Friday, 6 October 2017

"- - AND SOON SHALL COME: THE ENCHANTERS!" (IF YOU CAN CALL NEARLY 50 YEARS 'SOON')...


Images copyright MARVEL COMICS

Sometime back in 1968, I bought a copy of the above THOR comic (#143), and had fun comparing it with its British reprint in a couple of issues of SMASH!  I think I got the US comic first, but after 49 years I couldn't swear to the order I acquired them.  I read the story again in the '70s when it was reprinted in SPIDER-MAN COMICS WEEKLY, but in 1979 a pal gave me a copy of the subsequent issue, #144.  I'd previously read the UK reprints of this story in Smash! and SMCW, but this was the first time I saw it in colour.  It wasn't in great condition, so I cut a couple of panels out to put up on my wall (one of them's still there, the other lies in wait somewhere), but I don't recall being struck by the magnitude of obtaining this follow-up issue a whopping 11 years after its predecessor.  That was over half my life away at that time and such facts usually left an impression on me.

Anyway, I obtained a replacement for #143 many years ago (and it featured in one of my FAVOURITE COMICS OF THE PAST posts a few years back), and on Thursday I received #144, finally owning both issues at the same time, something I hadn't managed to do back in the '60s (or the '70s).  The first of these issues introduce The ENCHANTERS, two of whom Thor defeats in the next ish, with ODIN dealing with the third one in #145.  I already have all 3 comics reprinted in MASTERWORKS, OMNIBUS, and EPIC editions, but you know me - I like to be thorough so I may purchase #145 one day just to complete the 'trilogy'.  (Update:  Bought one on eBay, so it's now scanned and added to the post.)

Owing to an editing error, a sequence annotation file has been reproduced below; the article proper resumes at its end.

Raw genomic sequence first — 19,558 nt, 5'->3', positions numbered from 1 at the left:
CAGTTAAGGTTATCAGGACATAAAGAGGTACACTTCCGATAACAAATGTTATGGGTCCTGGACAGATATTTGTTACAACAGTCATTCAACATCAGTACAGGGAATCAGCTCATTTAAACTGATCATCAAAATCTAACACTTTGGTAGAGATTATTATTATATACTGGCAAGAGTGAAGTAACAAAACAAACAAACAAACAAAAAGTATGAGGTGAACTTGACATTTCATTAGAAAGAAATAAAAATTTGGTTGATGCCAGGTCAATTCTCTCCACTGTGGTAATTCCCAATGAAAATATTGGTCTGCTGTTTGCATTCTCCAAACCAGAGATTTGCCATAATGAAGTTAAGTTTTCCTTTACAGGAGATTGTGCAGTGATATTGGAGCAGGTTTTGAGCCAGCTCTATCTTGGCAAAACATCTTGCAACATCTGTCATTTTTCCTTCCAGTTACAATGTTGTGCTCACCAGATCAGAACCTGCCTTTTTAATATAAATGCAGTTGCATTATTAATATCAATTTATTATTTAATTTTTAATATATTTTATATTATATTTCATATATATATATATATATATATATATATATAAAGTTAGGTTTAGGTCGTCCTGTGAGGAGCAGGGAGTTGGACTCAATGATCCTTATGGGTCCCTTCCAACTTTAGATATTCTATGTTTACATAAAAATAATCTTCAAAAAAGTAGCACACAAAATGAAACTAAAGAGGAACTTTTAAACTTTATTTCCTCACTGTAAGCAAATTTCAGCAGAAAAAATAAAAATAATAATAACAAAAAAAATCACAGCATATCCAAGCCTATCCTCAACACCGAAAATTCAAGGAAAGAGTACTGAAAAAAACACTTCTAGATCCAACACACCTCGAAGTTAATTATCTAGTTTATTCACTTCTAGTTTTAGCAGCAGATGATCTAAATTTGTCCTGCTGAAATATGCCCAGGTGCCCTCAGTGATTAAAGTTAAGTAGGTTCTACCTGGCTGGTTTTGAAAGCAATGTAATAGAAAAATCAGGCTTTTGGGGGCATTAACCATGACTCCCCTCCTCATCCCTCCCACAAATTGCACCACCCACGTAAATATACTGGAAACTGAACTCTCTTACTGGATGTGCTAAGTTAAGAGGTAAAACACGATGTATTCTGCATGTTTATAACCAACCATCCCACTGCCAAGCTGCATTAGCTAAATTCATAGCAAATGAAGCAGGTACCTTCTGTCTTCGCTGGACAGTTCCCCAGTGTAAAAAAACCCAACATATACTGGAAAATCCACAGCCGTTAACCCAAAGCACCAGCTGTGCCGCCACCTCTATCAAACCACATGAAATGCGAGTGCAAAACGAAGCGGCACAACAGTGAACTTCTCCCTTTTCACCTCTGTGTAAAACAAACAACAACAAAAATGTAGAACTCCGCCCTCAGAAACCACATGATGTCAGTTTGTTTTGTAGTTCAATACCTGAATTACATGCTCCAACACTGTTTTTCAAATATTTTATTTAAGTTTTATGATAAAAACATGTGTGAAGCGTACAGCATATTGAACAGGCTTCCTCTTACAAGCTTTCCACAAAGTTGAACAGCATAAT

So, Criv-ite chums, enjoy the covers of all three comics, the first two of which were, as I said, originally separated in my life by 11 years, and the second and third by 40 years.  To reiterate:  Got my original copy of the first in 1968, the second in 1979, and the third in 2017 - meaning I now own all three comics for the first time at the same time 50 years after they were first published.  Why do I feel I've accomplished something significant?  And why do I also feel that you all think I'm totally bonkers?  H'mm, don't bother answering that second question - just enjoy these three covers by JACK KIRBY.
   

14 comments:

Phil S said...

Brona, Forsung and Magnir. After all this time I still remember their names. I have no idea if those are Norse names but they sound right. For me, the Lee/Kirby Thor was the best ever. Not just Thor but best Marvel comic.

Kid said...

It sure was a belter, PS. If only they made comics as good as that today. (As a matter of course, I mean, not just occasionally.)

Colin Jones said...

Nowadays I find those old Thor stories unreadable mainly because of the absurd pseudo-Shakespearean dialogue - all those thee's and thou's and have at thee base knave whatever. Good grief, why are Norse gods speaking like they come from Ye Olde Englande ? And Fandral and Volstagg look like characters from a Shakespeare play while Hogun seems to be AWOL from Genghis Khan's army. The modern Thor characters speak normally I'm glad to say.